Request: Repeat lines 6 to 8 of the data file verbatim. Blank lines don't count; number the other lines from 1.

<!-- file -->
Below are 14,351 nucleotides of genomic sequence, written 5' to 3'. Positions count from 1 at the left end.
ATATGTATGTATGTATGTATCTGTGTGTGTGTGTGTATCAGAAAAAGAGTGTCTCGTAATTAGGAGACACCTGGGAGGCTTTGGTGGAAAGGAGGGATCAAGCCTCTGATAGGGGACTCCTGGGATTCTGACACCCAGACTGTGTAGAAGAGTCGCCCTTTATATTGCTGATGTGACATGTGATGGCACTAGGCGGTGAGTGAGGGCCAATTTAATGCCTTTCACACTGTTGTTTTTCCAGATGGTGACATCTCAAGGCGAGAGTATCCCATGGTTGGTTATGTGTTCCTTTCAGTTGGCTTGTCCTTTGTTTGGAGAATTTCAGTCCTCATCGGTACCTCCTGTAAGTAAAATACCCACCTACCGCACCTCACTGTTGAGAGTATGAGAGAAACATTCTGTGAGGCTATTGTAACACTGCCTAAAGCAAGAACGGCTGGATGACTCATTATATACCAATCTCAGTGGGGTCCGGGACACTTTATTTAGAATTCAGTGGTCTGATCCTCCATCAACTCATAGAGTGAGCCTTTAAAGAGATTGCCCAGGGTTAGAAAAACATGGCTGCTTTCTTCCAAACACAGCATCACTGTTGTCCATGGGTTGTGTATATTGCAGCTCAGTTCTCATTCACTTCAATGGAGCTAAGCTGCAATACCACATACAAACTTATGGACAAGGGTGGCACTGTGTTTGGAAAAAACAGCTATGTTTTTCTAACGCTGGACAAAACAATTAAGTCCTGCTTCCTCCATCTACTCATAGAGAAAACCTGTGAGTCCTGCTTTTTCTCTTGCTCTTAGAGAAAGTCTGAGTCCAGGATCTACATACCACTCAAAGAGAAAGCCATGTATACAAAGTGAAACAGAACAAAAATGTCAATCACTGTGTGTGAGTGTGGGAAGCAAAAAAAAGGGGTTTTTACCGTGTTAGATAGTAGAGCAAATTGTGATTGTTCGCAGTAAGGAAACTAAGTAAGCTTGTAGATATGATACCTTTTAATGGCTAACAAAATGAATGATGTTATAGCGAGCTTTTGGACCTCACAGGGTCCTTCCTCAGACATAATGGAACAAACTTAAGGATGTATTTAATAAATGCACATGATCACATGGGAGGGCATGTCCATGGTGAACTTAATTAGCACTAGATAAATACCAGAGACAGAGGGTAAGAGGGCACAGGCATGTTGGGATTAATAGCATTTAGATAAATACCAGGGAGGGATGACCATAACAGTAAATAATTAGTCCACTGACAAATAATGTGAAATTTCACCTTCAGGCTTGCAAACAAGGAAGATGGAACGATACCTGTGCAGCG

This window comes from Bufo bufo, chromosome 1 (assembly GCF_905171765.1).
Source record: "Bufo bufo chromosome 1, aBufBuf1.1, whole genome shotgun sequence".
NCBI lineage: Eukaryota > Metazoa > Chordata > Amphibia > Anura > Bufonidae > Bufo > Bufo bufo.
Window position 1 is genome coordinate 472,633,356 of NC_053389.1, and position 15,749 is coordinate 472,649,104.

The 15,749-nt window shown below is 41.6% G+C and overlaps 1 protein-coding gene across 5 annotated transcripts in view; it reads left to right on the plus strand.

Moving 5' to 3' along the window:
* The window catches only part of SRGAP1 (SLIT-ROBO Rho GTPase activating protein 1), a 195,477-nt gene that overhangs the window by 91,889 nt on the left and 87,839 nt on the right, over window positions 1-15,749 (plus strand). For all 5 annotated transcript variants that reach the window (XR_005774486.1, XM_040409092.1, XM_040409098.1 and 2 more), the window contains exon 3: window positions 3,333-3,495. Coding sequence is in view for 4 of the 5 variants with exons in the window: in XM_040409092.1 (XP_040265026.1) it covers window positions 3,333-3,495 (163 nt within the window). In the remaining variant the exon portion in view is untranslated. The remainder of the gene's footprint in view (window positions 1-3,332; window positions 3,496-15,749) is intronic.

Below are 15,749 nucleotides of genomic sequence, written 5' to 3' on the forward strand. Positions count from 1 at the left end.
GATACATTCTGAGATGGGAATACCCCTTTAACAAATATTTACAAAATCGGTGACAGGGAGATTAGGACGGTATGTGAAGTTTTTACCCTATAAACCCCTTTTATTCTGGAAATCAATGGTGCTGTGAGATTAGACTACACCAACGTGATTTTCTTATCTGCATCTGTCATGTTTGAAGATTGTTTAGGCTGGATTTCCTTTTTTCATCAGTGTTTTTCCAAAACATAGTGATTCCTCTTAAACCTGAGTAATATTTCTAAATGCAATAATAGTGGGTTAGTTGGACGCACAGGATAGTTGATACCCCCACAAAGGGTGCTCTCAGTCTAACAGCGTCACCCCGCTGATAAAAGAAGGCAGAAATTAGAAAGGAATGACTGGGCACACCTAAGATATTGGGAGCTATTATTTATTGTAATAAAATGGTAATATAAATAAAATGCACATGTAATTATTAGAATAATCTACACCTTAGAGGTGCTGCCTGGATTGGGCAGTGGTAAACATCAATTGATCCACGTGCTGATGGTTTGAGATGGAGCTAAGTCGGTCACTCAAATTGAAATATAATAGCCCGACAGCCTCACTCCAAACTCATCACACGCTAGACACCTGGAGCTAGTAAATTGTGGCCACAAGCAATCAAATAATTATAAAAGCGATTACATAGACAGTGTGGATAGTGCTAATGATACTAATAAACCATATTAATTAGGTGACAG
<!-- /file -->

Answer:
Window position 1 is genome coordinate 472,633,356 of NC_053389.1, and position 15,749 is coordinate 472,649,104.

The 15,749-nt window shown below is 41.6% G+C and overlaps 1 protein-coding gene across 5 annotated transcripts in view; it reads left to right on the plus strand.

Moving 5' to 3' along the window: